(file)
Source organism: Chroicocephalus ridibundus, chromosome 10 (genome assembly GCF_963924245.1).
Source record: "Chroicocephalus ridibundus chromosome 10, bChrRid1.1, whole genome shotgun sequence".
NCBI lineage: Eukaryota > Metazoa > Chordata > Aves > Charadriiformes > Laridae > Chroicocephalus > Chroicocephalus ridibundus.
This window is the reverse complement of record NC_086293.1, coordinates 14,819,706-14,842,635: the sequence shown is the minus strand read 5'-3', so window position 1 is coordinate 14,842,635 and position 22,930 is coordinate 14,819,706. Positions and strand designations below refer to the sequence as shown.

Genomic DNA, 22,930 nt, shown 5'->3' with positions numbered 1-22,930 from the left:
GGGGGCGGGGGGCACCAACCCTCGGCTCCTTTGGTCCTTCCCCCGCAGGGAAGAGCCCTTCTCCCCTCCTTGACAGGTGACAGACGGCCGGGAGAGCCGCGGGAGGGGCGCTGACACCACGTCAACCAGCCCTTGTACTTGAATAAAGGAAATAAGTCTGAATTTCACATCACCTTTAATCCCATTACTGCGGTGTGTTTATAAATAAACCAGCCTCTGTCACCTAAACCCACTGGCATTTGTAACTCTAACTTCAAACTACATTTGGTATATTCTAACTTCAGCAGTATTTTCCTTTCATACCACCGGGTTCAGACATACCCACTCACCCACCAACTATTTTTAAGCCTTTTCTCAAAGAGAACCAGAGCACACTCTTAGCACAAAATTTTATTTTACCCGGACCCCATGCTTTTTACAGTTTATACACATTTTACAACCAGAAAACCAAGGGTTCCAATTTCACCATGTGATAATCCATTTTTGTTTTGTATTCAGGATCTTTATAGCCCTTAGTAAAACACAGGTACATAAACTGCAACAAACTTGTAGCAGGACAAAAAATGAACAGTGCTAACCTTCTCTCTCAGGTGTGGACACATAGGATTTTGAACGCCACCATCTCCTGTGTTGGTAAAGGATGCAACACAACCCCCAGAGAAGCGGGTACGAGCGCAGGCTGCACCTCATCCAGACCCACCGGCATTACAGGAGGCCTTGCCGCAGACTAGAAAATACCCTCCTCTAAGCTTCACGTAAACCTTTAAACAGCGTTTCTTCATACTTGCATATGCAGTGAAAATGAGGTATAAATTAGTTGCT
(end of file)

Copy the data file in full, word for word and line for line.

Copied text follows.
Source organism: Chroicocephalus ridibundus, chromosome 10 (genome assembly GCF_963924245.1).
Source record: "Chroicocephalus ridibundus chromosome 10, bChrRid1.1, whole genome shotgun sequence".
NCBI lineage: Eukaryota > Metazoa > Chordata > Aves > Charadriiformes > Laridae > Chroicocephalus > Chroicocephalus ridibundus.
This window is the reverse complement of record NC_086293.1, coordinates 14,819,706-14,842,635: the sequence shown is the minus strand read 5'-3', so window position 1 is coordinate 14,842,635 and position 22,930 is coordinate 14,819,706. Positions and strand designations below refer to the sequence as shown.

Genomic DNA, 22,930 nt, shown 5'->3' with positions numbered 1-22,930 from the left:
GGGGGCGGGGGGCACCAACCCTCGGCTCCTTTGGTCCTTCCCCCGCAGGGAAGAGCCCTTCTCCCCTCCTTGACAGGTGACAGACGGCCGGGAGAGCCGCGGGAGGGGCGCTGACACCACGTCAACCAGCCCTTGTACTTGAATAAAGGAAATAAGTCTGAATTTCACATCACCTTTAATCCCATTACTGCGGTGTGTTTATAAATAAACCAGCCTCTGTCACCTAAACCCACTGGCATTTGTAACTCTAACTTCAAACTACATTTGGTATATTCTAACTTCAGCAGTATTTTCCTTTCATACCACCGGGTTCAGACATACCCACTCACCCACCAACTATTTTTAAGCCTTTTCTCAAAGAGAACCAGAGCACACTCTTAGCACAAAATTTTATTTTACCCGGACCCCATGCTTTTTACAGTTTATACACATTTTACAACCAGAAAACCAAGGGTTCCAATTTCACCATGTGATAATCCATTTTTGTTTTGTATTCAGGATCTTTATAGCCCTTAGTAAAACACAGGTACATAAACTGCAACAAACTTGTAGCAGGACAAAAAATGAACAGTGCTAACCTTCTCTCTCAGGTGTGGACACATAGGATTTTGAACGCCACCATCTCCTGTGTTGGTAAAGGATGCAACACAACCCCCAGAGAAGCGGGTACGAGCGCAGGCTGCACCTCATCCAGACCCACCGGCATTACAGGAGGCCTTGCCGCAGACTAGAAAATACCCTCCTCTAAGCTTCACGTAAACCTTTAAACAGCGTTTCTTCATACTTGCATATGCAGTGAAAATGAGGTATAAATTAGTTGCT